Honda has shortened the wheelbase and tightened up the steering to make the Honda CBR600RR far sharper. Combine that with the reduction in weight and it all makes the new Honda CBR600RR a formidable track tool. It steers so well, you can really flick the motorcycle around and there so much feedback from the front tyre you can carry loads of brake into the turn.
The old Honda CBR600RR really lacked midrange between 7000rpm to 10,000rpm but the all-new 2007 model Honda CBR600RR has had an injection of midrange which makes it punchier. You really notice the extra drive out of slow to medium corners. At the top end Honda have only managed to strain a few more bhp, that should bring it up to speed with the competition.
Hondas means quality and the older Honda CBR600RR seemed bullet proof. Even slightly tuned, poorly maintained race motors seem to last, even when they are thrashed week in and week out. We can’t see any reason why the new Honda CBR600RR should be any different.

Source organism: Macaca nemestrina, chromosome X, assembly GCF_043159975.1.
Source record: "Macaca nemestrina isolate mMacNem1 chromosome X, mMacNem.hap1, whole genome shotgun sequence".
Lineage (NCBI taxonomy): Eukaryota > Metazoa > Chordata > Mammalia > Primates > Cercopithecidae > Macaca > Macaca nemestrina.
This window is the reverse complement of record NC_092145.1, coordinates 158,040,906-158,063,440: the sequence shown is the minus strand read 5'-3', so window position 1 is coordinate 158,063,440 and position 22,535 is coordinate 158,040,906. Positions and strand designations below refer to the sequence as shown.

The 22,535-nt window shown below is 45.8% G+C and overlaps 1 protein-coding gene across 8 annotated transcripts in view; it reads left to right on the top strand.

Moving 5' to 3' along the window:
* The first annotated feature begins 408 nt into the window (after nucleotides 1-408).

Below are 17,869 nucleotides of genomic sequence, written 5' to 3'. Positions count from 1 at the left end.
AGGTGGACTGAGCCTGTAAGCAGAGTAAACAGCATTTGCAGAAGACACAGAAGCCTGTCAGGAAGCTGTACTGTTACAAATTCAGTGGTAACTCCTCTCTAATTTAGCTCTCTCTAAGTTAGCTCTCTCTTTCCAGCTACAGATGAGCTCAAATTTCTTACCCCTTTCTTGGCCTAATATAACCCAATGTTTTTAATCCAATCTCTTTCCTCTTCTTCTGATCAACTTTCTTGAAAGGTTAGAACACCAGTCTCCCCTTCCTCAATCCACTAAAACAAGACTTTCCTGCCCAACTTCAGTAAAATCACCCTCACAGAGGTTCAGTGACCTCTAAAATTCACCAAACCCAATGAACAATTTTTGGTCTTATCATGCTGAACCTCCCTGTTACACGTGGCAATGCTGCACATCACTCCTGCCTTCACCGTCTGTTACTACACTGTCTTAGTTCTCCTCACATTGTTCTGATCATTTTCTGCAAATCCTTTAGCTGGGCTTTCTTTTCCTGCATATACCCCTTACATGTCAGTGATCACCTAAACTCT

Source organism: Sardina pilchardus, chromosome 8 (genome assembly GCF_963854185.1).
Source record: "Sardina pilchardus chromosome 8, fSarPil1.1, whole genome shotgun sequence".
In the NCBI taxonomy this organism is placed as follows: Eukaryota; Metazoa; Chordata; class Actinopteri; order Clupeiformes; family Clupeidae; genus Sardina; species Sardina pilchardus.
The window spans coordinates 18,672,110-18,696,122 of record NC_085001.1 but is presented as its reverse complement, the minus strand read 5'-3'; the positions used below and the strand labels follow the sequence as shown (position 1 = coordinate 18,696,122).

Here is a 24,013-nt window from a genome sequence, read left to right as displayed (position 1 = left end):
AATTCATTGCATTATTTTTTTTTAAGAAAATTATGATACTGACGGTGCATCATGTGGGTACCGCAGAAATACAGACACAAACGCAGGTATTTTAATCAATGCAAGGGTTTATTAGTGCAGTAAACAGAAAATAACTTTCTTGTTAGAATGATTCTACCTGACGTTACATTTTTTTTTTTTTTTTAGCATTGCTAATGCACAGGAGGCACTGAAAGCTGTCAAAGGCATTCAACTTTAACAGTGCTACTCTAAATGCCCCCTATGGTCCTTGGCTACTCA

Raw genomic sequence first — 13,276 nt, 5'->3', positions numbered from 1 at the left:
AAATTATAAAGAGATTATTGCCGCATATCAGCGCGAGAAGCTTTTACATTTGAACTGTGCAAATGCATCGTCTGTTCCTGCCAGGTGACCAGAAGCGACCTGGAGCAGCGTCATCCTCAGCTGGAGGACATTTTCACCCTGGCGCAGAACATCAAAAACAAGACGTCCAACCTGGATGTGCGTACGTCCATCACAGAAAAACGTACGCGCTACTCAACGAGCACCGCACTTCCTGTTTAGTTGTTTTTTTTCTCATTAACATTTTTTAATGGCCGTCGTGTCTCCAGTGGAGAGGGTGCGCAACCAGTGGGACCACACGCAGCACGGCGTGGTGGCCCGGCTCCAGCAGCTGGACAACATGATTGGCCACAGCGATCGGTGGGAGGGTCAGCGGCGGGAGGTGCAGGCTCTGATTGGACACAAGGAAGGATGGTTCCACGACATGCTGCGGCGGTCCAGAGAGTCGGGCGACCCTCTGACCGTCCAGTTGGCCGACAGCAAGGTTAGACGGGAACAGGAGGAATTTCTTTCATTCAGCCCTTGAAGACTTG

At just under over an estimated £7,500 the new Honda CBR600RR is not a cheap motorcycle. Suzuki’s GSX-R600, for example, is considerably cheaper. But out of all the 600cc supersports motorcycles the Honda CBR600RR always seems to hold its money and due to the high standard of components and general build quality. The Honda CBR600RR will still look like new in a few years time and should make it far easier to resell, too. Find a Honda CBR600RR for sale.
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The Honda CBR600RR's MotoGP styling is sleek in the flesh and typical Honda build quality runs all the way through. The suspension is fully adjustable front and rear and you can feel every half turn or click. Unfortunately you don’t get a slipper clutch as standard on the Honda CBR600RR, unlike its Japanese competition.